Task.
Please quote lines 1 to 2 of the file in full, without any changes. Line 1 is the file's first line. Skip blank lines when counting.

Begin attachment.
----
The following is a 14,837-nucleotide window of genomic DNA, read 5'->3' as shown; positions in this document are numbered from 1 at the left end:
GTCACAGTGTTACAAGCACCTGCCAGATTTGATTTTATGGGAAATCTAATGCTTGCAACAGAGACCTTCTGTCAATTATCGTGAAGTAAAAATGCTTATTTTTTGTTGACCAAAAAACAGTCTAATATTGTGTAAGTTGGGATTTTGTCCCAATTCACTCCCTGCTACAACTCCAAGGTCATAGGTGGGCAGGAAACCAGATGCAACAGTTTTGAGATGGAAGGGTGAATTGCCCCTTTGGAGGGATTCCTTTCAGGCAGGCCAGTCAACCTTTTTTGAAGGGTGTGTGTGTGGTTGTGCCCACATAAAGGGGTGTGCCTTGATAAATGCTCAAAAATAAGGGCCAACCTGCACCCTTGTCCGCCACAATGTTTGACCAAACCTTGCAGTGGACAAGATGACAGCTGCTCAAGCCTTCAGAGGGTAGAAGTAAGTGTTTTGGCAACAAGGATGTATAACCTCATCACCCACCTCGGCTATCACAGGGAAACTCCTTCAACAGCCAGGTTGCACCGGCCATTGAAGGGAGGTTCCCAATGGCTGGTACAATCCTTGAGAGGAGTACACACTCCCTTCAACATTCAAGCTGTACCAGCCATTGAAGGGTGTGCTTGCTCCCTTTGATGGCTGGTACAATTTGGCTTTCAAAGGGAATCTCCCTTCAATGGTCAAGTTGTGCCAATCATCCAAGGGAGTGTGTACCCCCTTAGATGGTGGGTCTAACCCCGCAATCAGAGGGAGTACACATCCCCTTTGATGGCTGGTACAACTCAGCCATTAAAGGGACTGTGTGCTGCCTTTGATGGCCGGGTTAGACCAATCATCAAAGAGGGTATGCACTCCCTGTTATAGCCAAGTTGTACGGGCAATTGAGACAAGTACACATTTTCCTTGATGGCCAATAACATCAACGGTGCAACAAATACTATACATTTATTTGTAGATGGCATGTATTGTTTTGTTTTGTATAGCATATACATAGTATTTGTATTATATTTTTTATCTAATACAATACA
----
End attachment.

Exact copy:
The following is a 14,837-nucleotide window of genomic DNA, read 5'->3' as shown; positions in this document are numbered from 1 at the left end:
GTCACAGTGTTACAAGCACCTGCCAGATTTGATTTTATGGGAAATCTAATGCTTGCAACAGAGACCTTCTGTCAATTATCGTGAAGTAAAAATGCTTATTTTTTGTTGACCAAAAAACAGTCTAATATTGTGTAAGTTGGGATTTTGTCCCAATTCACTCCCTGCTACAACTCCAAGGTCATAGGTGGGCAGGAAACCAGATGCAACAGTTTTGAGATGGAAGGGTGAATTGCCCCTTTGGAGGGATTCCTTTCAGGCAGGCCAGTCAACCTTTTTTGAAGGGTGTGTGTGTGGTTGTGCCCACATAAAGGGGTGTGCCTTGATAAATGCTCAAAAATAAGGGCCAACCTGCACCCTTGTCCGCCACAATGTTTGACCAAACCTTGCAGTGGACAAGATGACAGCTGCTCAAGCCTTCAGAGGGTAGAAGTAAGTGTTTTGGCAACAAGGATGTATAACCTCATCACCCACCTCGGCTATCACAGGGAAACTCCTTCAACAGCCAGGTTGCACCGGCCATTGAAGGGAGGTTCCCAATGGCTGGTACAATCCTTGAGAGGAGTACACACTCCCTTCAACATTCAAGCTGTACCAGCCATTGAAGGGTGTGCTTGCTCCCTTTGATGGCTGGTACAATTTGGCTTTCAAAGGGAATCTCCCTTCAATGGTCAAGTTGTGCCAATCATCCAAGGGAGTGTGTACCCCCTTAGATGGTGGGTCTAACCCCGCAATCAGAGGGAGTACACATCCCCTTTGATGGCTGGTACAACTCAGCCATTAAAGGGACTGTGTGCTGCCTTTGATGGCCGGGTTAGACCAATCATCAAAGAGGGTATGCACTCCCTGTTATAGCCAAGTTGTACGGGCAATTGAGACAAGTACACATTTTCCTTGATGGCCAATAACATCAACGGTGCAACAAATACTATACATTTATTTGTAGATGGCATGTATTGTTTTGTTTTGTATAGCATATACATAGTATTTGTATTATATTTTTTATCTAATACAATACA